What Is a Toggle?
A toggle is a switch between two states (either ON or OFF). This simple control is ideal for changing system settings or preferences because it takes up less space than a checkbox. It is also preferred on mobile devices over a radio button because it has a pre-selected default state and doesn’t require a user to select a value themselves.
One common use of Feature Toggles is to perform Multivariate or A/B testing on the behavior of a codepath. This is done by separating users into cohorts and using the Toggle Router to consistently send each cohort down one codepath or another. By aggregating the data from each cohort and comparing it to the aggregate data from other cohorts we can make data-driven optimizations in our application.
Toggles aren’t always the best choice because they can be confusing for users. To avoid confusion they should be used only in cases where the current state of a feature can be easily understood by the user. This is especially important when the toggle is the only way to access a feature. Toggles should also be clearly labeled. Using high contrast colors to distinguish the state of a toggle is helpful, but designers should also consider societal and cultural implications of those colors.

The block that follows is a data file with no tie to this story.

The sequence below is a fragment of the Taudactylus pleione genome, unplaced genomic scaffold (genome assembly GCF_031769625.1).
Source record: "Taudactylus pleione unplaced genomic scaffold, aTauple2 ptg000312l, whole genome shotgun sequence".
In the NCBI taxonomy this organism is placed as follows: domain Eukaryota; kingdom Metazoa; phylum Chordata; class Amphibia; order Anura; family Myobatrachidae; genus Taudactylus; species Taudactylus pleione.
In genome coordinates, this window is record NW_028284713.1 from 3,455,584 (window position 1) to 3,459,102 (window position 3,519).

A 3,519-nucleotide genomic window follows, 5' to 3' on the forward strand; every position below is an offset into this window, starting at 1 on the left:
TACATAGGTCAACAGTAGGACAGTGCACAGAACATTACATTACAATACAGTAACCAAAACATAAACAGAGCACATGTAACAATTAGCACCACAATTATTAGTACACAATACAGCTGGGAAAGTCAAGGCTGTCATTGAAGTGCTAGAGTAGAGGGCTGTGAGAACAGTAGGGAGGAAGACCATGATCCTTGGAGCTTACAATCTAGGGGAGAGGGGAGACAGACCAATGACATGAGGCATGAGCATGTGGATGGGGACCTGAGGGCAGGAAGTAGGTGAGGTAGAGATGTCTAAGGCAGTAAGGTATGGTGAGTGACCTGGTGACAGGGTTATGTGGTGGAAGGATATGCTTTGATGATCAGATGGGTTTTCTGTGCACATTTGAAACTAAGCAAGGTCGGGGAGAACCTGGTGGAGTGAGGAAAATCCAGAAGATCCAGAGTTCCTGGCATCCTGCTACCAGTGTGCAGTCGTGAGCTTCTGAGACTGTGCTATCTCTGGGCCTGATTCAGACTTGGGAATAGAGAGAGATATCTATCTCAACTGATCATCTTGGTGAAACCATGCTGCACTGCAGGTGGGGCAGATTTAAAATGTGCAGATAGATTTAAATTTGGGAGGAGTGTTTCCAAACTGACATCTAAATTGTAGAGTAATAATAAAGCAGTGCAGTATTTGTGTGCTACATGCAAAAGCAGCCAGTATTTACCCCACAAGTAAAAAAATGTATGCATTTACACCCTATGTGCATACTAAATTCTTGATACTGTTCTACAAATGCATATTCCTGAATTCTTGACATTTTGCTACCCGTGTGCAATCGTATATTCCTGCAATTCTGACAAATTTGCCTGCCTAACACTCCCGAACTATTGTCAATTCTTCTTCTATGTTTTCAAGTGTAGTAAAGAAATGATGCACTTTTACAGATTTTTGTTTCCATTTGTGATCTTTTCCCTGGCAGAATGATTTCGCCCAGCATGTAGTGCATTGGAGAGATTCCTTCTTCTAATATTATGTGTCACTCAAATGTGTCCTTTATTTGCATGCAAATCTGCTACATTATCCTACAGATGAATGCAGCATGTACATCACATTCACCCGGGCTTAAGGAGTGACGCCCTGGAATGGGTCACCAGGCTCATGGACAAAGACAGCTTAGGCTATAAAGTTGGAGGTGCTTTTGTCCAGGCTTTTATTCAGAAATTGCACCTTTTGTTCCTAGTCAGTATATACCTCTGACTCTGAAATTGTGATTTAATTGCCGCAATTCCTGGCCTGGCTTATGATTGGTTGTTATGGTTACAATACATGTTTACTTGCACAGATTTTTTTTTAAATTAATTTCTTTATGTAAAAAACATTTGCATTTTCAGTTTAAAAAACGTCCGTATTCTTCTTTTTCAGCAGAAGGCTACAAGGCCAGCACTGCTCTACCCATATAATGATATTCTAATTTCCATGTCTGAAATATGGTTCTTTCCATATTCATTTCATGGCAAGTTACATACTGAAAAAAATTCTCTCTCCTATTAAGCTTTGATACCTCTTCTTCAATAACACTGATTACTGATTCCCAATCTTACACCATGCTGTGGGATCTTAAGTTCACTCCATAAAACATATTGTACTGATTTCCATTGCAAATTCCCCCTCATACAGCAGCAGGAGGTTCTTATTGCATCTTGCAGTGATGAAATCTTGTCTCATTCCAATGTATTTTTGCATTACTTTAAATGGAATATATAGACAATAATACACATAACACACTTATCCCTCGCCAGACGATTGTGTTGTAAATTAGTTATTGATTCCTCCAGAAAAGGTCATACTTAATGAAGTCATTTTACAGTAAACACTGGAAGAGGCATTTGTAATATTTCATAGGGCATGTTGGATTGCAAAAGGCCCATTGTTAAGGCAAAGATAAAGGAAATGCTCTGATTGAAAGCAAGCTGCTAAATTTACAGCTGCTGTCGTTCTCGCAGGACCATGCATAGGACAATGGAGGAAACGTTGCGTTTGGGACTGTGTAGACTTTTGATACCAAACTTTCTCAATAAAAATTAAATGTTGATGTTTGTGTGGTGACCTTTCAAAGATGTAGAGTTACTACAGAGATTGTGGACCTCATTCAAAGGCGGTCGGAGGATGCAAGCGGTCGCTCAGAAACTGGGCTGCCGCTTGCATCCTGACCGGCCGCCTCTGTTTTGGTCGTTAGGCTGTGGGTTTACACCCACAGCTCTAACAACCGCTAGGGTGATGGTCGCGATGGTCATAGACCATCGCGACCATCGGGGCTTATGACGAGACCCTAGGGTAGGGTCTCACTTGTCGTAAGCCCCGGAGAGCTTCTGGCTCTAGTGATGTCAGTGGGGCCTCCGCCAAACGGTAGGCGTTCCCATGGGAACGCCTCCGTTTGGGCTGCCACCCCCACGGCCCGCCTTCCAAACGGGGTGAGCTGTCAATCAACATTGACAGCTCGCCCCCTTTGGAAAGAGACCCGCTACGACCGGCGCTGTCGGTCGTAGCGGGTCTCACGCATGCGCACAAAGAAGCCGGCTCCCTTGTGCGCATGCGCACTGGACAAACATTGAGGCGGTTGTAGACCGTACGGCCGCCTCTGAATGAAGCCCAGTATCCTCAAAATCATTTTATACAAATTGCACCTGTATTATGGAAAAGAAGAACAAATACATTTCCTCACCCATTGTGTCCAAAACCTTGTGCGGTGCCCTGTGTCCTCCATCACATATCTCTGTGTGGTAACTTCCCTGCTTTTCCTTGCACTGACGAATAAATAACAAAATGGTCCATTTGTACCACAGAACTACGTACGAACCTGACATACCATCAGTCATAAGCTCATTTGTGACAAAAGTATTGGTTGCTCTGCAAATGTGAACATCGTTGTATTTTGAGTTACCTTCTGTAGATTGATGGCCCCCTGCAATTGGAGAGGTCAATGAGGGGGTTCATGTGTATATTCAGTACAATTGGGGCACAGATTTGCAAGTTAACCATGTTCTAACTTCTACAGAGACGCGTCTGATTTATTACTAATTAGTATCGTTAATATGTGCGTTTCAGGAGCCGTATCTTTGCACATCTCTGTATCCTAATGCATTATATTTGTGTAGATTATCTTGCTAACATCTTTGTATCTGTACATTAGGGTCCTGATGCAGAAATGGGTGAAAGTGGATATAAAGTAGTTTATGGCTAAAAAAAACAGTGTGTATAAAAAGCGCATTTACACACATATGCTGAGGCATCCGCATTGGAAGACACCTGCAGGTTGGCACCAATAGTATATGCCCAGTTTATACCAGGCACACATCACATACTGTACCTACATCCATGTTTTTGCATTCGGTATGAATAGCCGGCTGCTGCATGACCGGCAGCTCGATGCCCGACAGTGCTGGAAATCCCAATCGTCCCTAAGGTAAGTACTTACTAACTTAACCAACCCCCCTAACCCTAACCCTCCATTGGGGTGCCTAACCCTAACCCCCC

Savvy teams understand that the existence of Feature Toggles in their codebase comes with a cost and seek to keep the number of toggles at a minimum. To this end some teams create a task to remove a toggle as soon as it’s no longer needed and some even set “expiration dates” for their toggles so that they will be automatically removed by a deploy script if they are still around at the time of the next release.